At the confluence of the Tigris and Euphrates rivers in southern Iraq, a community called the Ma’dan, or Marsh Arabs, live in floating thatched villages once so numerous they were dubbed the Mesopotamian Venice. Their homes — hand sculpted from qasab reeds — bear little resemblance to their Italian counterparts, but could they hold lessons for how we build more ecologically sound Venices in the future?
Many of the Ma’dan have been forced on to dry land in recent decades due to droughts and deliberate drainage of the wetlands for political ends. But while their way of life might be under threat, their ingenuity is finally being recognised: with the increased risk of flooding due to climate change, the need for man-made islands is becoming a looming prospect — and architects and designers are looking for solutions.
“The Ma’dan culture offers a living example of how future water-based civilisations can live sustainably and symbiotically,” says designer Julia Watson, who is collaborating with the community on an installation for the Barbican’s exhibition Our Time on Earth, opening in London in May. It’s one of a series of spring shows looking at how traditional ecological knowledge can nurture the health of the planet, including Gaining Ground at London’s Craft Council Gallery and the Bio27 design biennial in Ljubljana.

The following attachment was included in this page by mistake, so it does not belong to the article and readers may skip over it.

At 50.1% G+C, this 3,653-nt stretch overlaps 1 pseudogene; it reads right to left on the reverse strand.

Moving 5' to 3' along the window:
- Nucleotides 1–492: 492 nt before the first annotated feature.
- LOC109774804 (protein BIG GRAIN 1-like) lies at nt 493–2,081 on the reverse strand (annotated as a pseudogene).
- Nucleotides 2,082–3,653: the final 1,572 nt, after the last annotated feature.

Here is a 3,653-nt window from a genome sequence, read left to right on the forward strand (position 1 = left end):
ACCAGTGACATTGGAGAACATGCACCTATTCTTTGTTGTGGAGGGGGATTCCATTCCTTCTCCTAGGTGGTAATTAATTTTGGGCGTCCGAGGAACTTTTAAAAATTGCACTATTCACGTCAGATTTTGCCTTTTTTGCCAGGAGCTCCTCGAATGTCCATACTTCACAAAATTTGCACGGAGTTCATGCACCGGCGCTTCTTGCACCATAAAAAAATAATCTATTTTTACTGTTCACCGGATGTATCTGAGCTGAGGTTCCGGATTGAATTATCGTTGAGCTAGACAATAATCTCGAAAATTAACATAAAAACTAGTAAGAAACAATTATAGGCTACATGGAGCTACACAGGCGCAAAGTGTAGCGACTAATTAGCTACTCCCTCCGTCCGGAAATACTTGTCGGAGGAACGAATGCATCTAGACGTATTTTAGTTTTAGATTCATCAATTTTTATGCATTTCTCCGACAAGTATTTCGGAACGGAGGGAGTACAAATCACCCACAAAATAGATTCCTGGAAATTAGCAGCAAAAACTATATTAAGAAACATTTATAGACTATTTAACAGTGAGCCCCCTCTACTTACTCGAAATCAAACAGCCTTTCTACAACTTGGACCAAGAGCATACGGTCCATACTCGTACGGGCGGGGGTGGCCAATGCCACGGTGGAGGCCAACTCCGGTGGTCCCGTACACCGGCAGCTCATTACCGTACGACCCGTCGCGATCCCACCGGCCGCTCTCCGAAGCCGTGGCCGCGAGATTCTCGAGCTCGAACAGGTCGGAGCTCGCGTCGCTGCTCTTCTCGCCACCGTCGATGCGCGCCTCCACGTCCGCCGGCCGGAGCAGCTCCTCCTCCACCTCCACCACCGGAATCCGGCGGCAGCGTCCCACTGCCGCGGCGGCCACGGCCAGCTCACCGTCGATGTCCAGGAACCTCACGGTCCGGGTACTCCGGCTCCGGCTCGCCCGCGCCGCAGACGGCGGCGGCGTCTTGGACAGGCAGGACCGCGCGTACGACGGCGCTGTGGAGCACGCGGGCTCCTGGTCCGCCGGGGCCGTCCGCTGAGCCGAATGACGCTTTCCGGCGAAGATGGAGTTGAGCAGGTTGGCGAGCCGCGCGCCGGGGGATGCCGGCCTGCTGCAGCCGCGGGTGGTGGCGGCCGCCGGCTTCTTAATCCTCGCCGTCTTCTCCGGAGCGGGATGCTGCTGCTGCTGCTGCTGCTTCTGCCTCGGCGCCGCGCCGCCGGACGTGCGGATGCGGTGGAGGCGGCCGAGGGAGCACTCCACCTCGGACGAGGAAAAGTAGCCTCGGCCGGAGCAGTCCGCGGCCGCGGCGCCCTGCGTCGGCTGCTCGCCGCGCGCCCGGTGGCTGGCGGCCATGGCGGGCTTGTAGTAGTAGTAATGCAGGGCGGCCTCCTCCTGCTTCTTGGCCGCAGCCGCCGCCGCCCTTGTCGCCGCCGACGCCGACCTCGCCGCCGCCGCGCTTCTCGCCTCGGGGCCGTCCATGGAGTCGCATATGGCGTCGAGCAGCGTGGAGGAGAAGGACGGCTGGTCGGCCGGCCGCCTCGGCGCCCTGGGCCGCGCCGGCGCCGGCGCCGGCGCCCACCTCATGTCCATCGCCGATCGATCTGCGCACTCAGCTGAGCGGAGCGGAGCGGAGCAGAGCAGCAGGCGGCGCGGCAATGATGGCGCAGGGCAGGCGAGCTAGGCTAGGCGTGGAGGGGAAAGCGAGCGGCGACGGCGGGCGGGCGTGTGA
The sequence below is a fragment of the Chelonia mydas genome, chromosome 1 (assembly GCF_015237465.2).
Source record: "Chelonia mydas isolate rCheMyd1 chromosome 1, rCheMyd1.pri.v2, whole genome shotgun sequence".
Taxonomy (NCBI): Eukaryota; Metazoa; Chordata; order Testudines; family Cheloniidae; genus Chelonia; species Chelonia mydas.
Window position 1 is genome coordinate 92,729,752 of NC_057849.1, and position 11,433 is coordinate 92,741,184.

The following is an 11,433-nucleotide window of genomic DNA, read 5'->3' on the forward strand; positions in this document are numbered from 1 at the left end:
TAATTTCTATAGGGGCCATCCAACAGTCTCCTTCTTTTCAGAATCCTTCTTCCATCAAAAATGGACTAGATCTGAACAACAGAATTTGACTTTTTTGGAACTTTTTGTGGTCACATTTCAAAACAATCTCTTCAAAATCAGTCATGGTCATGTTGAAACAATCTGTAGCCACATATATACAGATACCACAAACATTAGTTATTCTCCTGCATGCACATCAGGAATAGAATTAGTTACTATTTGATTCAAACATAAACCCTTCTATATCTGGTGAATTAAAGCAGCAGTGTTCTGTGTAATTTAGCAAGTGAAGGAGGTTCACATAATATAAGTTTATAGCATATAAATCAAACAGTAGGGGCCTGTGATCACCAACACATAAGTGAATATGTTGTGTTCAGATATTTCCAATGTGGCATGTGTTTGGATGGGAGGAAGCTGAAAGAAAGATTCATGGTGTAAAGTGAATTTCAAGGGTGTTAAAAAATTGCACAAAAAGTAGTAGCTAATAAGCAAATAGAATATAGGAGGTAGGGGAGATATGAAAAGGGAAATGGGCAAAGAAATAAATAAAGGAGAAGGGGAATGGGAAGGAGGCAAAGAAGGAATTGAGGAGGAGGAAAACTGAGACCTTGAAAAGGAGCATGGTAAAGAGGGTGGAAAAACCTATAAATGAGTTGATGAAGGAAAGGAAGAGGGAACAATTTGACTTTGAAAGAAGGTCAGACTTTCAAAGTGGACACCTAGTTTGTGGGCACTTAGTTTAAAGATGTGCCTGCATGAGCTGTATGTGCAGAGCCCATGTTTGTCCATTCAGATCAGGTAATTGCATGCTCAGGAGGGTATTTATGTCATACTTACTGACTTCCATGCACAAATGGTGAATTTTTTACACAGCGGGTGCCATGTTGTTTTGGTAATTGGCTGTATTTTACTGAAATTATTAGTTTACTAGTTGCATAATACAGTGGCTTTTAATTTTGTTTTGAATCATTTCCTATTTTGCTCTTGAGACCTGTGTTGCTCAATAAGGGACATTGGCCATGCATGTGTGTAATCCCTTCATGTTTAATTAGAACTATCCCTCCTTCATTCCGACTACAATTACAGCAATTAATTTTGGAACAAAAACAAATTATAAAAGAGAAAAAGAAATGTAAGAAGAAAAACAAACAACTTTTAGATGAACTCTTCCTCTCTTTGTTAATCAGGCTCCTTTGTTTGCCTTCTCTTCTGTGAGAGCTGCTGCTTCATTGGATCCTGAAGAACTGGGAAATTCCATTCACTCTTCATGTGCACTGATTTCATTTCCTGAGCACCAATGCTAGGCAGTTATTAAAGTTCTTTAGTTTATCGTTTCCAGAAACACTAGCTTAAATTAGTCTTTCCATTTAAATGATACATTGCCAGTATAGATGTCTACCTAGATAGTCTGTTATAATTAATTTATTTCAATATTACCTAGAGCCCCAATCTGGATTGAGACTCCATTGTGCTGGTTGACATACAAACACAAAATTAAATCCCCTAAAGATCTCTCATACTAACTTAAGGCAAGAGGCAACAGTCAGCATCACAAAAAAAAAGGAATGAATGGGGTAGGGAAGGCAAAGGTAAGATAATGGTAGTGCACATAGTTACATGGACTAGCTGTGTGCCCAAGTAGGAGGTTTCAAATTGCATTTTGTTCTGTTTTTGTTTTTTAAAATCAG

Watson points to how the Ma’dan build their islands atop fenced-off sections of living reeds, which filter pollutants from the water, protecting its rich ecosystem. “Biodiversity is a building block on which these cultures float,” is how she described it in her 2019 book LoTek: Design by Radical Indigenism. They make everything, from the islands themselves to houses and furniture, from one natural material, using techniques honed over 5,000 years.
While people in the west are unlikely to decamp to floating reed homes, the idea of working with nature, not against it, is gaining traction.
Our Time on Earth involves designers, scientists and artists and offers, the Barbican says, “visions and possibilities for the future of all species”. Watson is working with the Ma’dan community, the Khasis hill tribe of north-eastern India — famous for its living bridges made from aerial roots of rubber fig trees — and farmers in Bali known for their Subak water irrigation system that creates fertile rice terraces and bolsters the local ecosystem.
Multimedia installation “The Symbiocene”, made in collaboration with architect Smith Mordak of Buro Happold, will imagine how urban environments might look in 2040 if we incorporate indigenous technologies.